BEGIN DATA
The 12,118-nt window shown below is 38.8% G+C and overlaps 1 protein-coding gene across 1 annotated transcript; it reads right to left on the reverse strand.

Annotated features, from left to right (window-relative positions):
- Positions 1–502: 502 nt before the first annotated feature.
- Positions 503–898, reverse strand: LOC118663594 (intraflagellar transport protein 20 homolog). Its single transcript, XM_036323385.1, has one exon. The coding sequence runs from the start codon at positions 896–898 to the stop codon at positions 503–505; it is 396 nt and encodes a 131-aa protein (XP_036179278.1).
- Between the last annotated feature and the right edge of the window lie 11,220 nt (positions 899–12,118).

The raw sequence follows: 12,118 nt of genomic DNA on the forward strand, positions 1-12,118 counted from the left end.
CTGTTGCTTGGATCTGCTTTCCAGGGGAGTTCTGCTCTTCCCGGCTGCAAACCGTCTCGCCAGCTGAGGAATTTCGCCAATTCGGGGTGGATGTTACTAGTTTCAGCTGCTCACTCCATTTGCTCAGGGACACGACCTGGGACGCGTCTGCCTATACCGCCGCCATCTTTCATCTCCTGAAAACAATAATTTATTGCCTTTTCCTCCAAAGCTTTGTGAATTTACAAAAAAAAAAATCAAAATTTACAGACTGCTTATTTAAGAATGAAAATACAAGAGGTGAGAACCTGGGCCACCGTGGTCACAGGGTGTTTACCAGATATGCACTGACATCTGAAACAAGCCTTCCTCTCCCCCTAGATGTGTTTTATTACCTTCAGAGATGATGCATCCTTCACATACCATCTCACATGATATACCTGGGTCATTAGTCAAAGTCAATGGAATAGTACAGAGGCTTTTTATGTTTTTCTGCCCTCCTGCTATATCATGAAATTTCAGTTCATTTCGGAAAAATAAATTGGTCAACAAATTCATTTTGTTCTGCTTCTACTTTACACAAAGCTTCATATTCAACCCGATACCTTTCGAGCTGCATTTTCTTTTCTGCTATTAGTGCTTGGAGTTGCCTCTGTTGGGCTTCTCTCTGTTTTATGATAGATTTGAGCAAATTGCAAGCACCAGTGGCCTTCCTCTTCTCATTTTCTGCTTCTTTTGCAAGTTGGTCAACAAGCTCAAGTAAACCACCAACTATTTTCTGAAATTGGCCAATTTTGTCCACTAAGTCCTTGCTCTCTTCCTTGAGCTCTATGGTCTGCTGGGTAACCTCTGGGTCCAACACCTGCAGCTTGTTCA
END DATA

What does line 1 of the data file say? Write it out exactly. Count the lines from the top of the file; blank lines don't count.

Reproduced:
The 12,118-nt window shown below is 38.8% G+C and overlaps 1 protein-coding gene across 1 annotated transcript; it reads right to left on the reverse strand.